Overview of the kidneys
When you find out you have been diagnosed with chronic kidney disease (CKD), it can be overwhelming. Sometimes you must suddenly change a lifetime of habits. One way to maintain as good a health as possible is to learn about your kidneys. This is an overview of the kidneys.
Where are your kidneys?
Kidneys are bean-shaped organs located on either side of your spine at the lowest level of your rib cage. Kidneys may be small organs, but they work hard. Each kidney is about the size of a fist and weighs between four to six ounces. The kidneys rest above a person’s waist. The left kidney is slightly higher and a little larger than the right kidney, which is located next to the liver. Both kidneys are protected by the rib cage.
What do kidneys do?
If your organs had professions, your kidneys would be chemists. Kidneys clean and balance your entire body’s blood supply. Approximately 200 quarts of blood are processed through your kidneys every 24 hours.
The kidney’s primary function is cleaning the blood by removing waste products and excess fluid from the body through urine production. The kidneys also:
- regulate blood pressure by producing the enzyme rennin
- control the body’s mineral and acidity levels
- keep bones strong and healthy by producing calcitriol, an active form of vitamin D
- stimulate the production of red blood cells by producing the hormone erythropoietin
How do kidneys work?
The body extracts nutrients from food and beverages, and uses them to keep the body functioning properly. What the body cannot use is left behind as waste products which are eliminated either through bowel movements or filtered out by the kidneys. Blood urea nitrogen, for example, is a waste product left over from protein metabolism.
Inside the kidneys
With each heartbeat, blood flows through the kidneys. Each kidney contains up to a million filtering units called nephrons. Each nephron is made up of tiny capillary loops called a glomerulus. Millions of glomeruli (plural of glomerulus) filter urea, other waste and excess water from the blood.
Each glomeruli attaches to the opening of a small fluid-collecting tube, called a tubule. The clean (filtered) blood returns to the blood stream, while the tubules sort out what the glomeruli filtered from the blood. The tubules save the needed substances and remove any waste.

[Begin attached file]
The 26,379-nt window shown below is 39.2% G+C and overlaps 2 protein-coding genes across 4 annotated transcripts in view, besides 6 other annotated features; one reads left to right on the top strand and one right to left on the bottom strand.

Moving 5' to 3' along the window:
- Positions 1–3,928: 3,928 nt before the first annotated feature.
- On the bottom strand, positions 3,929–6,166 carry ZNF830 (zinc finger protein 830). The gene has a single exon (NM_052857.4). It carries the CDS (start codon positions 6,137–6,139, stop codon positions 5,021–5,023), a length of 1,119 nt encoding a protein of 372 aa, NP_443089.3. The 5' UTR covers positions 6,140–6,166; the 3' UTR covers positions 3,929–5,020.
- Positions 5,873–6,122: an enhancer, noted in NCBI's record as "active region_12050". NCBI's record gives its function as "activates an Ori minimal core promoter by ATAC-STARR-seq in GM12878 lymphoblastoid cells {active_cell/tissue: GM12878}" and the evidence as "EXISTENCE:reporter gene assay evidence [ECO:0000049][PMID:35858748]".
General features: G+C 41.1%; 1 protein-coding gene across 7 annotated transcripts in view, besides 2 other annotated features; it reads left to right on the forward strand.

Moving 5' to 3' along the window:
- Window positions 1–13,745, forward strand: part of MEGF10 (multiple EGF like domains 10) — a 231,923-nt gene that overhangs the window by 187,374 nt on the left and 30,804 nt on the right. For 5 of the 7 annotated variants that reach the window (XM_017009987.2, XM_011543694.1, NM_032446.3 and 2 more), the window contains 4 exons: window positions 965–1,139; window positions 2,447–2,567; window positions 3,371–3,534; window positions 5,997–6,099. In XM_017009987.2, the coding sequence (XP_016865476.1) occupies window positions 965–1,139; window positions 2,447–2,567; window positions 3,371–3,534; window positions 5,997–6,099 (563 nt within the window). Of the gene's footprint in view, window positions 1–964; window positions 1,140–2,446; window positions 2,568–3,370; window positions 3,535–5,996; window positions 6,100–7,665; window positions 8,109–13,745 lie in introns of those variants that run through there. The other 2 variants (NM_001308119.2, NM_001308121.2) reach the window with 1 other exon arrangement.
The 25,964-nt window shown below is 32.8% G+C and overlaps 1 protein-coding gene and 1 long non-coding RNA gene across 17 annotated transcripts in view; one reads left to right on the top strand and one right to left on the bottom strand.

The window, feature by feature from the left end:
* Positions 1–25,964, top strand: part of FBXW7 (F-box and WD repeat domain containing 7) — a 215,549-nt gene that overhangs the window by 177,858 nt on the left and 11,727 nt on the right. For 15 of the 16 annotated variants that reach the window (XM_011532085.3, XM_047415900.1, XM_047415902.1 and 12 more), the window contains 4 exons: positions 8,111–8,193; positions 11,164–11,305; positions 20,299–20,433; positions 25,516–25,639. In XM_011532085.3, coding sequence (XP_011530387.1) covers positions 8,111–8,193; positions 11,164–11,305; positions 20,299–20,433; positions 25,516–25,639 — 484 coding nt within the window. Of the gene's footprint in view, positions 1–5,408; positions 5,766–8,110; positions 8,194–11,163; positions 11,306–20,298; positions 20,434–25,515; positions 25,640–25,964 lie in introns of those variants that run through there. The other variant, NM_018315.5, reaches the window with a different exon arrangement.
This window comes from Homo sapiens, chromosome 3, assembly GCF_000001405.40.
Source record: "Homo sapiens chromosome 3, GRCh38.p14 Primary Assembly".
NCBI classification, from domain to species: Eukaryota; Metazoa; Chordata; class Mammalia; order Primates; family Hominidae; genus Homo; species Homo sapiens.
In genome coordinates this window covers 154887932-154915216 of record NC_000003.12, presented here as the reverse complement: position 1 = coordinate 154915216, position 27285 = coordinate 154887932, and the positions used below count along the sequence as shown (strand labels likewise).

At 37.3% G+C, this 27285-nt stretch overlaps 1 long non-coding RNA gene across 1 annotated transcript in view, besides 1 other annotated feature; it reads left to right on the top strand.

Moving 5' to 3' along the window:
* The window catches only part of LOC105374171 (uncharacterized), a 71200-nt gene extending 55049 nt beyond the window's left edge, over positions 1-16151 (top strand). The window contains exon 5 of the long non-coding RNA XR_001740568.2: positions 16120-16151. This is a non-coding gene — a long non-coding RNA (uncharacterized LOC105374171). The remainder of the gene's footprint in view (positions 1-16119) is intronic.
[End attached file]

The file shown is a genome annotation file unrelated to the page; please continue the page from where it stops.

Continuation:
The tubules lead to the collecting duct where urine is drained into a funnel-shaped sac called the renal pelvis. Each kidney has a ureter (a muscular duct) that connects the renal pelvis to the bladder. Urine from the kidneys flows through the ureters into the bladder and is passed out of the body through the urethra. Approximately 2 quarts of urine is produced every 24 hours.
Helping your kidneys
Becoming proactive can help sustain kidney function. Here are some helpful tips to maintain a healthy life and help your kidneys working:
- Keep scheduled doctors appointments.
- Take prescribed medicine correctly.
- Consult your doctor before taking any over-the-counter medication or supplement.
- Maintain a healthy weight.
- Check your blood pressure and do what it takes to keep it in the normal range.
- If you have diabetes, manage your blood sugar to keep it as close to normal as possible.
- Exercise can lower high blood pressure, which helps your heart and kidneys.
- Consult a renal dietitian and follow a kidney-friendly diet if prescribed.
- Do not smoke.
- Limit or avoid drinking alcohol excessively.
Kidney failure occurs when the kidneys can no longer work to do the normal functions mentioned above. These are the most common causes of kidney failure:
- High blood pressure
- Glomerular kidney diseases
- Polycystic kidney disease (and other genetic diseases)
- Kidney-related birth defects
- Autoimmune kidney diseases
Diabetes and high blood pressure are the leading causes of chronic kidney disease. Some of the conditions mentioned can also happen at any age.
Kidneys are bean-shaped organs that work non-stop to maintain the chemical balance of your body by cleaning your blood, producing hormones and enzymes and managing fluid levels.
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